I ceased voting for Warren Snowdon when he made it clear that he preferred to defend apartheid and its policy of racial segregation of Australian families. Results from three decades of those policies upon the NT can be seen most days.

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  15. Erwin Chlanda
    Posted August 7, 2013 at 2:00 pm

    Re Russell Guy and Ian Sharp: In the context of your comments it is worth mentioning that the Alice Springs News Online does not normally allow people to attack individuals from a vantage point of anonymity. With Mr Snowdon the issue is different.
    In the past couple of years he has not responded to about a dozen requests for comment from us. Now he is again a candidate and as such a legitimate subject for comment and obliged to account for his performance.
    I spoke to his Alice Springs based minder, fact to face, at the Show, expressed my disapproval of Mr Snowdon’s behaviour, and renenwed my requests for an interview with him. I have not heard from either Mr Snowdon nor the minder.
    If Mr Snowdon begins to conduct himself like an elected person is expected to, then we will give him the right of reply to any attack, concurrent with the publication of the attack, or publish responses from him in some other suitable way.
    We also have made these points: On the one hand, anonymous comments do not have the credibility of those whose authors disclose their identity. On the other, regrettably, some people fear they will be victimised if their views become known, and we feel they should still have the opportunity of their opinions being heard when a prominent politician is concerned.
    Of course, we moderate all comments applying standards of reasonableness and legality.
    Erwin Chlanda
    Editor, Alice Springs News Online.

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  16. Ian Sharp
    Posted August 7, 2013 at 12:54 pm

    Rolf Gerritsen’s ‘not much will change’ analysis is wrong on a couple of important points.
    Pricing carbon pollution will be abolished by the Coalition, a huge step backwards, and the NBN will be replaced by some third-rate fibre to a box somewhere at the end of the street. Not for me, thank you.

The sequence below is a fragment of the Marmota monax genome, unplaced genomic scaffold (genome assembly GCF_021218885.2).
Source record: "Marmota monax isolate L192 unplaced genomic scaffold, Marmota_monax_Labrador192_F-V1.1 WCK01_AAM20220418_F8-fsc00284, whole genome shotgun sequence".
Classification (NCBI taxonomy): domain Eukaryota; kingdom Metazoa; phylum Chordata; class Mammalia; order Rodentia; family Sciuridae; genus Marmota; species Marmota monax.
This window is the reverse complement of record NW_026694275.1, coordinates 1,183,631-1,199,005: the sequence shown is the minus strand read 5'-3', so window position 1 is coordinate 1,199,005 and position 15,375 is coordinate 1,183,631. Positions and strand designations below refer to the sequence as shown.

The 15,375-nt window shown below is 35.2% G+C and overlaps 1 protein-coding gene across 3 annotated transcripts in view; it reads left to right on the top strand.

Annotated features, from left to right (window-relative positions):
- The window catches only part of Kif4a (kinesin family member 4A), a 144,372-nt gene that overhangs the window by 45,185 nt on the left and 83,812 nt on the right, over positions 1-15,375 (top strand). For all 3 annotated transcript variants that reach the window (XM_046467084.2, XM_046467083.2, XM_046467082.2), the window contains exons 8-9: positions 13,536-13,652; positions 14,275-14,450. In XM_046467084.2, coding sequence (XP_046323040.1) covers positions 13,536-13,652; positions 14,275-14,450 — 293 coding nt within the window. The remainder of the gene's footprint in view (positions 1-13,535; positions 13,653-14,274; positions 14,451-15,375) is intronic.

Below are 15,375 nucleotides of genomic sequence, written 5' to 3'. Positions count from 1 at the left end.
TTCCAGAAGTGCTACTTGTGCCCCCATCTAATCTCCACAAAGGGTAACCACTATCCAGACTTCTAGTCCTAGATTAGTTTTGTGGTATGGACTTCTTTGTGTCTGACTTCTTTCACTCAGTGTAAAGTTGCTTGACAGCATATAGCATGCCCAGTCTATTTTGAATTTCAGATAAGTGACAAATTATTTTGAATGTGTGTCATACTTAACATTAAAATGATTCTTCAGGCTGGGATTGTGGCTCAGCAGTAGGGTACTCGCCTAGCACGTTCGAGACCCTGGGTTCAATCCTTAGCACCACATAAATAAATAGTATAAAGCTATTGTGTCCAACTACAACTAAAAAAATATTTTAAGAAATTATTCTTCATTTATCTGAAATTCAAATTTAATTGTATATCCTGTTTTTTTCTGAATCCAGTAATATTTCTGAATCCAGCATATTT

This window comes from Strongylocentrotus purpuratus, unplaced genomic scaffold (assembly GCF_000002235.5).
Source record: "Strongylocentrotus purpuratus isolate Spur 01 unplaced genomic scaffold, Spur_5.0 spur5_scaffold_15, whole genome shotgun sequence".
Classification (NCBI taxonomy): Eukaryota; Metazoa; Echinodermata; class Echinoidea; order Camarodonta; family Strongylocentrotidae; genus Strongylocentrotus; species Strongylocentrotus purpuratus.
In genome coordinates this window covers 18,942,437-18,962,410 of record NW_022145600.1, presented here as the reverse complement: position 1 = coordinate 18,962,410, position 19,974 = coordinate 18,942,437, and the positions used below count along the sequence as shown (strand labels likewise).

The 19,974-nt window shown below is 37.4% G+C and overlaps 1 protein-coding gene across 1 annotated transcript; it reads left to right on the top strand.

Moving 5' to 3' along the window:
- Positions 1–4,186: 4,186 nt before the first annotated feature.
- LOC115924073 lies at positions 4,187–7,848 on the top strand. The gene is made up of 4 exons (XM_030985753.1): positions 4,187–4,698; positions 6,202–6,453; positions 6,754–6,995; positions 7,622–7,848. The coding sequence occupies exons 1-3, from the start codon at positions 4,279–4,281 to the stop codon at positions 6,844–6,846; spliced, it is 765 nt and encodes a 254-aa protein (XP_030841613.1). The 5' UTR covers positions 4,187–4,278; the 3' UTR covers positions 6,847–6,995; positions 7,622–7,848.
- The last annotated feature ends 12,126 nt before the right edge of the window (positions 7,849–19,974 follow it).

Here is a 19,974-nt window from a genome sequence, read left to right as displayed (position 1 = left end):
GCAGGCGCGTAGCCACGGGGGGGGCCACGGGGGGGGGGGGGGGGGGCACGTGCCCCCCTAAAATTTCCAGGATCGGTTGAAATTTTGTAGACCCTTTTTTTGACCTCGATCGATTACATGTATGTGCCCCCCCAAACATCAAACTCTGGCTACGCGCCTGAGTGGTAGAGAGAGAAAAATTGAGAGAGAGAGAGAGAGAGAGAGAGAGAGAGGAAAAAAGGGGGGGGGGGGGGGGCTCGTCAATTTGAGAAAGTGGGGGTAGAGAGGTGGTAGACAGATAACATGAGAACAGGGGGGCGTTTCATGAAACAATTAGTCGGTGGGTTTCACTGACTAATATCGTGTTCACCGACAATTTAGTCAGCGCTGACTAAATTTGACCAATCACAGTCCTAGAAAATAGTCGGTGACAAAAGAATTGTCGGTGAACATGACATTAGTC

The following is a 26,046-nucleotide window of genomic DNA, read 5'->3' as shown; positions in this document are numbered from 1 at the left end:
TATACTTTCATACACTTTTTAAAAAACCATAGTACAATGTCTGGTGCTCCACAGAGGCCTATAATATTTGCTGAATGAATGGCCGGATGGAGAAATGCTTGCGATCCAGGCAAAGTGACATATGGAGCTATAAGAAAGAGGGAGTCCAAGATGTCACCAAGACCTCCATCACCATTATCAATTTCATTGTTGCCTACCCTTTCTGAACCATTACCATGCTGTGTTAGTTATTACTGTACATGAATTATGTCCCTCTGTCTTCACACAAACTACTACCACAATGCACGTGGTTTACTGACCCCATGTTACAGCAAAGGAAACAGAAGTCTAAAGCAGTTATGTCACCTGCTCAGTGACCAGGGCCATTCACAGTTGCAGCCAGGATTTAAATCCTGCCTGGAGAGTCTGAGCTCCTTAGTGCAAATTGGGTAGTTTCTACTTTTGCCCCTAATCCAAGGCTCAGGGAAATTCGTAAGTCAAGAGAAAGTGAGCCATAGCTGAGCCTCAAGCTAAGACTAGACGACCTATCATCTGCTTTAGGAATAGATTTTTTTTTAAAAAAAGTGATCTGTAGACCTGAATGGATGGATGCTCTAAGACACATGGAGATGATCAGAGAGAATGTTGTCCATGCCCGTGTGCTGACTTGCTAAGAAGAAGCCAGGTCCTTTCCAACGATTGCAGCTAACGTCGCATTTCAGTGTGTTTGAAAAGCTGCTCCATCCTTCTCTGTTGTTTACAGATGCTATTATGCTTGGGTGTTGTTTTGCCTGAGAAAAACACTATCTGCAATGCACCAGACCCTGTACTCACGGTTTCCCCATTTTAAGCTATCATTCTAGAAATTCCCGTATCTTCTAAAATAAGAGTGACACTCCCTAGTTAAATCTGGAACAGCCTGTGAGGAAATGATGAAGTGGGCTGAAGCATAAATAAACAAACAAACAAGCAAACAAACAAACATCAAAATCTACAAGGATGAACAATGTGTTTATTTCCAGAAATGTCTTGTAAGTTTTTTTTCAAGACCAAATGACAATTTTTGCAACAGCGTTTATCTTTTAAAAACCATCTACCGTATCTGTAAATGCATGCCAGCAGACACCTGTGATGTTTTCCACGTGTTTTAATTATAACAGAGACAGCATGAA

As for ‘Cameleer’: I’m a great believer in Sybil Fawlty’s comment to Basil: “If you are going to grope a girl, have the gallantry to be in the same room as her” when you do it. If you want to slag off at Snowdon, feel free … but have the guts to put your name to it. Or get a new nom de plume. Can I suggest ‘Cowardly Custard’ or ‘Gutless Wonder’?

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  17. Bob Durnan
    Posted August 7, 2013 at 12:44 pm

    Gotta disagree on that Cameleer (Posted August 7, 2013 at 10:43 am). In recent years we have had an enormous expansion in Federal funding for Aboriginal health in the NT, and it is paying off in a major way, with dramatically falling infant mortality rates and lengthened life expectancy, amongst other benefits.
    We have also had major Federal investments in providing better services in bush communities (including many more police, teachers and nurses). The Federal government has concurrently funded many more Aboriginal jobs to help deliver these and other vital services (e.g. land care, Night Patrols, early childhood, preschool, school nutrition, Centrelink, youth, recreation and parenting programs, amongst many others), with a 10 year commitment by Macklin and Snowdon to maintaining funding for these programs.
    Now we see starting the RJCP (Remote Jobs and Communities Program), which is the best designed attempt to provide better training, real work, and less welfare entitlements, that we have ever had.
    A lot of commitment here, and all of it for the benefit of people in the remote communities. These things are not window dressing for the pleasure of people in leafy east coast suburbs.
    In fact, a lot of those people are outraged about these projects, because they have bought the propaganda of the anti-Intervention, anti-Stronger Futures brigade.

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  18. Russell Guy
    Posted August 7, 2013 at 11:46 am

    @ Cameleer. Retreating behind a pseudonym could be considered lacking the courage of your convictions.

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  19. Cameleer
    Posted August 7, 2013 at 10:43 am

    Yes good point Rolf: ‘Some things are being done for Aborigines but usually that’s not for the blackfellas. It is for the voters in the leafy suburbs of the coastal cities’.
    And therein lies the problem for Warren Snowdon. He panders to the national sentiment to maintain his position as Minister for Indigenous, Rural and Regional Health but that makes him look woefully out of touch with Territory realities.
    His response to that dilemma has been to retreat behind an arrogance that does him and his party a disservice. He is not assisted by a small worshipful group of hangers on.

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  20. Bob Durnan
    Posted August 6, 2013 at 11:58 pm

    I have some points of disagreement with Rolf, as some important things will change under an Abbott government.
    For starters, we would get much less effective action against carbon pollution, and increased release of carbon into the atmosphere.
    We would also get less equitable funding to needy schools in the final years of the Gonski strategy; less re-settlement in Australia of desperate refugees who are in the queue; less contribution to the government coffers from the mining industry; less action against the excesses of industries such as tobacco, alcohol and gambling; less regulation of big business interests in general; less protection of the natural environment; less respect in legislation and government administration for the principles of social equality, equity, and egalitarianism; and less access to fast broadband.